Mr. Pope, however, was still flattered and caressed. And the vengeance treasured up against him for the impiety of erasing those sacred pages, did not break out till the Poet's death: then indeed it came forth with redoubled vehemence, and on the most ridiculous pretence. Pope had, as his Lordship pretended, unknown to him, printed an edition of the Patriot Prince, or Patriot King, (for it had two titles, as his Lordship's various occasions required) a very innocent thing, which might have been proclaimed by the common crier, without giving the least umbrage or offence. To say the truth, it was a mere school-declaination, which, in great pomp of words, informs us of this secret, That if a Prince could but önce be brought to love his country, he would always 'act for the good of it. As extraordinary as this discovery appears, there was inuch odd practice employed to give a colour of necessity for the publishing it. However, published it was, and the memory of Pope traduced in so cruel, so scandalous a manger, that the reader is suffered to conclude, even Curli bimself could not have acted a inore infainous or rascally part: for it must be owned, bis Lordship has dealt one equal measure to his COUNTRY, his RELIGION, and his FRIEND. And for what was all this outrage? To speak the worst of the offence, for one of those private ofices of indiscreet good will, which generous men are always ready to forgive, even when they see themselves most incommoded by it.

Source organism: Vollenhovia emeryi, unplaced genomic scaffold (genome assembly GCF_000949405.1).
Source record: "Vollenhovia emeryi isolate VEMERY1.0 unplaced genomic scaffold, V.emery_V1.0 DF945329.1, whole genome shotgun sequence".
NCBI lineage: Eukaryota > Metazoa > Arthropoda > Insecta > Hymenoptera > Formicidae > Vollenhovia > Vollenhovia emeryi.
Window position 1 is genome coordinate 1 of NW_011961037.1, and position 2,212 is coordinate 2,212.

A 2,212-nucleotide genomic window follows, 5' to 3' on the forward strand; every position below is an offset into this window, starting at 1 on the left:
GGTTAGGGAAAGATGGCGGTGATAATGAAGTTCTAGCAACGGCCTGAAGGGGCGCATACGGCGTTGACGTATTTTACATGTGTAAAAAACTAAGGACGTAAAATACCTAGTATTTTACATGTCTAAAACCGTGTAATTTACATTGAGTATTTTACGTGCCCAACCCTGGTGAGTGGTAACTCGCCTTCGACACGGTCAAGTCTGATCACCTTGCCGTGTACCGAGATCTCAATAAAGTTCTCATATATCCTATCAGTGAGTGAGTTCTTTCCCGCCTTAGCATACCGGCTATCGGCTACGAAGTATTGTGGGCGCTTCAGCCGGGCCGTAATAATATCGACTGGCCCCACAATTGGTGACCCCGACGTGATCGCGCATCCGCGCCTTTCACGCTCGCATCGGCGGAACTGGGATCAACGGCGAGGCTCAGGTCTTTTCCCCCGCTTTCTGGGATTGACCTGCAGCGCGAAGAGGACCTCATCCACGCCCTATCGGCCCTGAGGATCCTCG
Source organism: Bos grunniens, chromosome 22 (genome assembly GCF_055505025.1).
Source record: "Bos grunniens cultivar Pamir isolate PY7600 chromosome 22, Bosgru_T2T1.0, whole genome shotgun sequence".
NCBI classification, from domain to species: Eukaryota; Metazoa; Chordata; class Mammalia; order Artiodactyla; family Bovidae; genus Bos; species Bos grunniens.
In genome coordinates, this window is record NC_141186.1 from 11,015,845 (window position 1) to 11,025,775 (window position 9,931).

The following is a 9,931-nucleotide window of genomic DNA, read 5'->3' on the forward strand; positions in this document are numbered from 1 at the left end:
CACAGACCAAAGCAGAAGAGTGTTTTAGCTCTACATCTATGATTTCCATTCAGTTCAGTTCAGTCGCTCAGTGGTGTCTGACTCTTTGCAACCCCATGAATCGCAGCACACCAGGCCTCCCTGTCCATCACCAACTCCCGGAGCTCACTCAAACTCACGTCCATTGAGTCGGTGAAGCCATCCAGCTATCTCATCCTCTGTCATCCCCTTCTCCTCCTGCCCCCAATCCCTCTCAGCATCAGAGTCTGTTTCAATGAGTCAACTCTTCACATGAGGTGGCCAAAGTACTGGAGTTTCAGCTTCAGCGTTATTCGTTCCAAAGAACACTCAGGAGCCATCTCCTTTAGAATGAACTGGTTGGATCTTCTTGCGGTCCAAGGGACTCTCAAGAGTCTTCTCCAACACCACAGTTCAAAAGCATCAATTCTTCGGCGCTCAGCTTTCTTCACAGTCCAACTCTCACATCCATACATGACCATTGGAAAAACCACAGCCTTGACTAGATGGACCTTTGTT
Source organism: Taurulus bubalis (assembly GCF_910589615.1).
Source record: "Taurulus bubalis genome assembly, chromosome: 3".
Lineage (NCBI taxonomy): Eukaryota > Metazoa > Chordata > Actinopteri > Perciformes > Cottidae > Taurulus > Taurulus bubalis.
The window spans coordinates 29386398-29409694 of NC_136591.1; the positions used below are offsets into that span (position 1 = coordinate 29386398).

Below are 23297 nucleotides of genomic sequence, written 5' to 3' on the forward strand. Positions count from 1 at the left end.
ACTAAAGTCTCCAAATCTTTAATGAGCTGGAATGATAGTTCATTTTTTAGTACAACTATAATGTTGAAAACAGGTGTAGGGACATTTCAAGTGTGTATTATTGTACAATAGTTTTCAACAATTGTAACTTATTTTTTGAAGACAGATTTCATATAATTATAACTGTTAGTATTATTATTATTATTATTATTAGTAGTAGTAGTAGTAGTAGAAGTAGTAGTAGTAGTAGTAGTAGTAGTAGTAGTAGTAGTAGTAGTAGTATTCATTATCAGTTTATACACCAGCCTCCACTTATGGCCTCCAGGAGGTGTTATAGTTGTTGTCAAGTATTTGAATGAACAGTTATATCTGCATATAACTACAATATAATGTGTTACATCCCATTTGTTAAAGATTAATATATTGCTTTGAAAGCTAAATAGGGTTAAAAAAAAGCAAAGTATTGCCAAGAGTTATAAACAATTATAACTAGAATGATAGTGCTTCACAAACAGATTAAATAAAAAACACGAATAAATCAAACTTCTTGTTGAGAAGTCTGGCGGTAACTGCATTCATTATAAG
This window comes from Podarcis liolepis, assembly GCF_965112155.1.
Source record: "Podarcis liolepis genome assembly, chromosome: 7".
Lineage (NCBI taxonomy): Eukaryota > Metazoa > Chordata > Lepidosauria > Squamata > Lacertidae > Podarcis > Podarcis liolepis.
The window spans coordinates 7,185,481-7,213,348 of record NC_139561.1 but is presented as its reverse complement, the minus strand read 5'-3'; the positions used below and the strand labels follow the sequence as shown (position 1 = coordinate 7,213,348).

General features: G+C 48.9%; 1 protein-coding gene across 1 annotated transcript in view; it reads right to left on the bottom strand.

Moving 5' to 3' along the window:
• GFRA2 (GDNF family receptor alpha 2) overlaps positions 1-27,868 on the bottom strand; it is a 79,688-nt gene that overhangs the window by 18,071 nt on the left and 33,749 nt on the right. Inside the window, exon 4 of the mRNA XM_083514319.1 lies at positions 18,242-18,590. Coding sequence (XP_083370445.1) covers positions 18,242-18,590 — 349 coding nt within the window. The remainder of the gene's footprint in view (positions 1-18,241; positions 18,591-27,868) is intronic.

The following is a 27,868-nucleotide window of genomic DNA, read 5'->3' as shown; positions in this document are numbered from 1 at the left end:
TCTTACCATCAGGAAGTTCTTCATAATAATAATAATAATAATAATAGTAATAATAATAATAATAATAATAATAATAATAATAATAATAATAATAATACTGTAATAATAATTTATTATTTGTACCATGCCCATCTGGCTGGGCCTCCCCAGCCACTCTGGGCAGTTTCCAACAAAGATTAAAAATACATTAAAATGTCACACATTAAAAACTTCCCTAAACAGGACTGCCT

The public stood amazed. And those who had any regard for the Poet's memory, waited with impatience to see, which of his old friends would rescue it from his

Lordship's

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Lordship's talons.' Contempt, I suppose, of so cruel a treatment, kept them all silent. However, the same contempt at length provoked an anonymous writer to publish a letter to the Editor of the Patriot King; for his Lordship had divided himself into the two personages of Editor and Author. This letter, written with all the respect due to his rank and character, he thought fit to ascribe to the Author of The Divine Legation; so that you need not wonder if it exposed the suspected writer to all his Lordship’s rage, and to all the ribaldry of his sycophants ; of which, some, that was said to pass through this great man's hands, was in language bad enough to disgrace even gaols and garrets.

This, Sir, is the anecdote I promised you. And now I shall release you from so tedious a subject. I have completed my View of his Lordship's Philosophy; which I chose to address to you in compliance with his challenge; who appeals, for the truth of all he advances, from artificial theology and school-learning, to the breast of the PLAIN HONEST MAN,